Election 2020: The Aftermath

by Anna Fofana


(Image via CNBC.com)

The recent election has caused a major uproar in the United States. After former Vice President Joesph R. Biden won the election, many voters felt a sigh of relief, while others felt disappointed.


Matt Gluckman, who majors in government and politics at St. John’s University, lives and breathes politics. “Election day to me is like the Superbowl, ” Gluckman said.


He has watched the election live since 2008 when they called former President Obama into office. Due to his passion for politics, it made his girlfriend, Skylar Hertz, a sophomore theatre and performance major at Purchase, get into it as well.


The Wolfe family in Burbank, California that supports both Biden and Trump, similar to the relationship between Gluckman and Hertz(Image via Inside Edition)

Gluckman voted for Trump while Hertz voted for Biden. The main reason why Gluckman voted for Trump was because historically, the United States hasn’t had a one-term president since Washington. Hertz also thought that Trump had a chance at winning because the electoral map was glowing red at the beginning of election night. With this couple, it came down to a difference of opinions.


“I would never classify myself as a Trump supporter,” says Gluckman. “I feel as though his behavior has turned me off.”


But the other reason why he voted for him was because he didn’t like some of Biden’s policies and was afraid of seeing those policies in action during his presidency.


“I was a little mad at him when he voted for Trump but less mad once he lost,” Hertz added.


Purchase economics major Luciano Aprile was pretty impartial during the course of the election. In fact, he didn’t even vote. Aprile lives in New York state which is a politically blue state so he figured that even if he were to vote red, it wouldn’t have made much of a difference in the electoral college.


He does tend to lean more right however when it comes to politics, but it doesn’t mean that he likes Trump. He believes that Trump makes the right look really bad because he polarizes everything. However, he doesn’t like Joe Biden’s personality either which is why he chose not to vote at all.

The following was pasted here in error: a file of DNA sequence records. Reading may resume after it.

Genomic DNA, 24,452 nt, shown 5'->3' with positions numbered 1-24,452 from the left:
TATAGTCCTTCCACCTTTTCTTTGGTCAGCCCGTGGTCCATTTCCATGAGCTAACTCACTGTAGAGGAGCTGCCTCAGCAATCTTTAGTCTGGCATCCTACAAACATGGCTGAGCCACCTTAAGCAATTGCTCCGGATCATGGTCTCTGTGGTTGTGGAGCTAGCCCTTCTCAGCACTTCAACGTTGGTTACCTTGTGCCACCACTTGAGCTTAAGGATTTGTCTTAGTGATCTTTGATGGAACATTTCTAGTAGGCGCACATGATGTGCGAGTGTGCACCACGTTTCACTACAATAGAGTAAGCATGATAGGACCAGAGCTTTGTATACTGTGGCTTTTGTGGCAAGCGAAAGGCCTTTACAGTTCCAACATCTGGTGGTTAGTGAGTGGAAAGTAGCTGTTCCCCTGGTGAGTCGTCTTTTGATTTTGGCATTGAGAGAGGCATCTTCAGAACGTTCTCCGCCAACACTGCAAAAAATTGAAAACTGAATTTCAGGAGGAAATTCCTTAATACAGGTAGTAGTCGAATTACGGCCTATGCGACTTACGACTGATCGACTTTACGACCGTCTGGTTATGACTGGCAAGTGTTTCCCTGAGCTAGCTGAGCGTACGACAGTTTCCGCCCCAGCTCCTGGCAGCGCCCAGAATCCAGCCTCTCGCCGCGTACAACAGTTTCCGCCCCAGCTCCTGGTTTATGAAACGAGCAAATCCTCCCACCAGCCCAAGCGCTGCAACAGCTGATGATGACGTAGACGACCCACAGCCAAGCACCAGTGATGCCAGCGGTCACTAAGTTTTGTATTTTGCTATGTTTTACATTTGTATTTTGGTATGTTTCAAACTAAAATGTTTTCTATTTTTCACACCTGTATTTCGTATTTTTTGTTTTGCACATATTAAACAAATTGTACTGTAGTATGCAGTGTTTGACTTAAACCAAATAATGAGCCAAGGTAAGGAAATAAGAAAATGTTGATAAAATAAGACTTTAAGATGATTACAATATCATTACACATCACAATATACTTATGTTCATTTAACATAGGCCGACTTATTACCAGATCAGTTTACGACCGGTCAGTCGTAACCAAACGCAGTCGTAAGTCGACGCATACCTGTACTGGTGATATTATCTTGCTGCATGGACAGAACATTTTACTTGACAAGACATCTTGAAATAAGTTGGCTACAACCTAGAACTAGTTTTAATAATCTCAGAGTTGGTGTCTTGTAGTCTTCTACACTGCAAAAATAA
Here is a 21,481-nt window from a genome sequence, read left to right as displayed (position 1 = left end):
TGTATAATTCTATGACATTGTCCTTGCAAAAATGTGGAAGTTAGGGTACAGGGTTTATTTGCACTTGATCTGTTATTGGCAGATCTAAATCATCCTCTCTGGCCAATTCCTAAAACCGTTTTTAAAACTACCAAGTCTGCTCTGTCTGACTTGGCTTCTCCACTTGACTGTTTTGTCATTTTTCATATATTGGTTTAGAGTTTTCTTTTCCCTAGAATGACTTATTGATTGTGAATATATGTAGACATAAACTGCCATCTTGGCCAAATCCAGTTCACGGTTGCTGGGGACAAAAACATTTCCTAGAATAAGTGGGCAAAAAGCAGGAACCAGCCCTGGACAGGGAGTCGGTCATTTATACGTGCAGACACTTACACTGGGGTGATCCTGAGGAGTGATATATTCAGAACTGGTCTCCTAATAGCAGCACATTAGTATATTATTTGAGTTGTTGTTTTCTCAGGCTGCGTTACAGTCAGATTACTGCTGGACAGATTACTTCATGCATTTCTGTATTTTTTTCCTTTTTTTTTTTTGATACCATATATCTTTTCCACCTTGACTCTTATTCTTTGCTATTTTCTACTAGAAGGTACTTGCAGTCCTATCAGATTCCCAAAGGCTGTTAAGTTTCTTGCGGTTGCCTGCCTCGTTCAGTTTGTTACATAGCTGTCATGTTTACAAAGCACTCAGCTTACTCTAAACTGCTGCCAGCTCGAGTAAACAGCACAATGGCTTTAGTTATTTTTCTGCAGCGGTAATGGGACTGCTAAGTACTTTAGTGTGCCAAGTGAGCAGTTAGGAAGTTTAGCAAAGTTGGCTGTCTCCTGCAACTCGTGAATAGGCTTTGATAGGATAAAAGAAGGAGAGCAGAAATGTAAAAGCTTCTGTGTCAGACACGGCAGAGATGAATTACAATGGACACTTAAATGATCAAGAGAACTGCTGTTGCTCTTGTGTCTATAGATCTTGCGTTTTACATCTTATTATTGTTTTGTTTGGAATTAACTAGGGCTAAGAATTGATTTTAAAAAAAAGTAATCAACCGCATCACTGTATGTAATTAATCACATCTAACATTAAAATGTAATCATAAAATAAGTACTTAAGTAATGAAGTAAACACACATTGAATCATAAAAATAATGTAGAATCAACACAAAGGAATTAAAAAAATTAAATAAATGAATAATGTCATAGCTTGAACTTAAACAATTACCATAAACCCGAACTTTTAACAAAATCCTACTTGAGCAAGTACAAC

One college student voted for Trump due to her believing that a Biden/Harris America will hurt us beyond belief. She thinks that they are typical politicians who have contradicted themselves on many occasions and still to this day, no one knows what they are gonna do about half of the problems in America.


A college student showing his support for Donald Trump (Image via the Los Angles Times)

She mentioned Biden said he would do away with fracking once he was in office on multiple occasions, but when he debated Trump he said the opposite and called Trump a liar. But there was proof the next day of Biden saying there is no place for fracking. When the results came out, she was surprised by the number of votes that went toward Biden.


Another college student who also voted for Trump doesn’t believe that Biden will be able to accomplish anything that he ran on. He said that even if Biden tries to, the senate and the supreme court will block him from passing too many policies. He believes that if Trump were to have won the election instead of Biden, the country will run as it has for the past four years, but there will be more protesting and rioting.


Unlike the two that voted for Trump, Alex Belyaninov, a junior history major at Purchase, had strong feelings towards President Trump. Although he wasn’t pro-Biden, he felt that his dislike for the President was enough for him to settle for Biden. Every day, he would track the votes thinking, “Did he win? Did he win?” and once there were enough swing states that turned blue, he knew there was a shot to win this.


“Having Trump voted out, is like going to sleep, for the first time after getting out of a horrible relationship,” says Belyaninov. “You feel good.”

Contact
Editor-in-chief: Ingrid Kildiss
ingrid.kildis@purchase.edu
Digital Managing Editor: Diana Gilday
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Reporting Intern: Leah Dwyer
leah.dwyer@purchase.edu 
Faculty Advisor: Donna Cornachio
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PSGA Bylaws (August 2018), Student Bill of Rights, Section B. Freedom of Speech, Press and Inquiry


Neither the student government nor any faculty or administrative person or board shall make a rule or regulation or take any action which abridges students’ freedom of speech, press or inquiry, as guaranteed Constitutional rights as citizens of the United States. Students of the campus are guaranteed:

  1.  the right to examine and discuss all questions of interest to them, and to express opinion privately and publicly;

  2. the right to learn in the spirit of free inquiry;

  3. the right to be informed of the purposes of all research in which they are expected or encouraged to participate either as subject or researcher;

  4. the right to freedom from censorship in campus newspapers and other media 

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